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If you continue to see this page, please have your district contact us. Please forward this error screen to 173. Long title An act to close the achievement gap with accountability, flexibility, and choice, so that no child is left behind. Signed into law by President George W. Bush signing the No Child Left Behind Act. The act did not assert a national achievement standard—each state developed its own standards.
NCLB expanded the federal role in public education through further emphasis on annual testing, annual academic progress, report cards, and teacher qualifications, as well as significant changes in funding. The bill passed in the Congress with bipartisan support. By 2015, criticism from right, left, and center had accumulated so much that a bipartisan Congress stripped away the national features of No Child Left Behind. The legislation was proposed by President George W. No Child Left Behind requires all public schools receiving federal funding to administer a statewide standardized test annually to all students. If the school’s results are repeatedly poor, then steps are taken to improve the school. Schools that miss AYP for a second consecutive year are publicly labeled as “In Need of Improvement,” and must develop a two-year improvement plan for the subject that the school is not teaching well.
Students have the option to transfer to a better school within the school district, if any exists. Missing AYP in the third year forces the school to offer free tutoring and other supplemental education services to students who are struggling. If a school misses its AYP target for a fourth consecutive year, the school is labelled as requiring “corrective action,” which might involve wholesale replacement of staff, introduction of a new curriculum, or extending the amount of time students spend in class. AYP targets for the sixth consecutive year.
Common options include closing the school, turning the school into a charter school, hiring a private company to run the school, or asking the state office of education to run the school directly. States must develop AYP statewide measurable objectives for improved achievement by all students and for specific groups: economically disadvantaged students, students with disabilities, and students with limited English proficiency. AYP must be primarily based on state assessments, but must also include one additional academic indicator. The AYP objectives must be assessed at the school level. Schools that failed to meet their AYP objective for two consecutive years are identified for improvement.
School AYP results must be reported separately for each group of students identified above so that it can be determined whether each student group met the AYP objective. States may aggregate up to three years of data in making AYP determinations. The act requires states to provide “highly qualified” teachers to all students. Each state sets its own standards for what counts as “highly qualified. Similarly, the act requires states to set “one high, challenging standard” for its students. The act also requires schools to let military recruiters have students’ contact information and other access to the student, if the school provides that information to universities or employers, unless the students opt out of giving military recruiters access.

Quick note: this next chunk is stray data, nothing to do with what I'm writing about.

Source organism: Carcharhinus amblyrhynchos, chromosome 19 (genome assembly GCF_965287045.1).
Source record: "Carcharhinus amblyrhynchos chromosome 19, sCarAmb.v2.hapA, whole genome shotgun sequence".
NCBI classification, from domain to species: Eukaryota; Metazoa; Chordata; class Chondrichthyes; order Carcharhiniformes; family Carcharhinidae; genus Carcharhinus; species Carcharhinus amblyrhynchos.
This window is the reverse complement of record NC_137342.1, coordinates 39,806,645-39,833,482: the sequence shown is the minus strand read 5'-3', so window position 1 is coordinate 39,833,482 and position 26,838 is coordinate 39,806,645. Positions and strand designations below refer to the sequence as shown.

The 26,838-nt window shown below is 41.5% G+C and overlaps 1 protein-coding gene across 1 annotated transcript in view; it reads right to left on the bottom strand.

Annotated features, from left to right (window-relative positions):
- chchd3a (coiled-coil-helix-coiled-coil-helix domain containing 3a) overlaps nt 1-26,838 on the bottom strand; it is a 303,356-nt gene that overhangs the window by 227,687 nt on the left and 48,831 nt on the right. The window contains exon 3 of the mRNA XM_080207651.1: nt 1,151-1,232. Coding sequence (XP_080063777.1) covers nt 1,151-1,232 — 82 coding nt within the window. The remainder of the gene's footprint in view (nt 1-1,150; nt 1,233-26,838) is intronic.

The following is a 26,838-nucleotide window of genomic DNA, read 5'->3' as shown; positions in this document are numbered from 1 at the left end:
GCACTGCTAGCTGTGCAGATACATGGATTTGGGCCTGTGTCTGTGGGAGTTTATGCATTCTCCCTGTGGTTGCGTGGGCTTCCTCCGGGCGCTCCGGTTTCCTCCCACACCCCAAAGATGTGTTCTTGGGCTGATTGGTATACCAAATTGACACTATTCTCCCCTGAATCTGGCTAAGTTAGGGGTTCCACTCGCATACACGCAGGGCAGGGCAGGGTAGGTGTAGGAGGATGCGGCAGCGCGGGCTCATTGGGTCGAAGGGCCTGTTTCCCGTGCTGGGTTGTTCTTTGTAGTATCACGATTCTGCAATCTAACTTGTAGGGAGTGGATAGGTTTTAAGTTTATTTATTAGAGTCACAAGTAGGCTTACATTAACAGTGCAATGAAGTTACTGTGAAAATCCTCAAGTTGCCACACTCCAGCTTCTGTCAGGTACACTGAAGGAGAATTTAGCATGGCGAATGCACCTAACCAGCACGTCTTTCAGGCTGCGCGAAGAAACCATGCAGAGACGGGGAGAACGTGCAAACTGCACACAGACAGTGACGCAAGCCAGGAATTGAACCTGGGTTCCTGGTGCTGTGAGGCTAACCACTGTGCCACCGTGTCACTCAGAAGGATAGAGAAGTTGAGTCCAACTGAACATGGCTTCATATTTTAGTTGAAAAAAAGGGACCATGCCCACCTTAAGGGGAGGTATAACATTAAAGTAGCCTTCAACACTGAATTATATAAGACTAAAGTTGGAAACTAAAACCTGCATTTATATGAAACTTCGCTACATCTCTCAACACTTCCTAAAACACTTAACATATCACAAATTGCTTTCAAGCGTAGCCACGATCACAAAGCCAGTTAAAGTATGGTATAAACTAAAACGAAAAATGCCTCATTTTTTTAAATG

This portion of the law has drawn lots of criticism and has even led to political resistance. Supporters of the NCLB claim one of the strong positive points of the bill is the increased accountability that is required of schools and teachers. According to the legislation, schools must pass yearly tests that judge student improvement over the fiscal year. These yearly standardized tests are the main means of determining whether schools live up to required standards.
The commonwealth of Pennsylvania has proposed tying teacher’s salaries to test scores. If a district’s students do poorly, the state cuts the district’s budget the following year and the teachers get a pay cut. Critics point out that if a school does poorly, reducing its budget and cutting teacher salaries will likely hamper the school’s ability to improve. Gives options to students enrolled in schools failing to meet AYP.
If a school fails to meet AYP targets two or more years running, the school must offer eligible children the chance to transfer to higher-performing local schools, receive free tutoring, or attend after-school programs. Gives school districts the opportunity to demonstrate proficiency, even for subgroups that do not meet State Minimum Achievement standards, through a process called “safe harbor,” a precursor to growth-based or value-added assessments. The act requires schools to rely on scientifically based research for programs and teaching methods. The act defines this as “research that involves the application of rigorous, systematic, and objective procedures to obtain reliable and valid knowledge relevant to education activities and programs. Prior to the NCLB act, new teachers were typically required to have a bachelor’s degree, be fully certified, and demonstrate subject matter knowledge—generally through tests.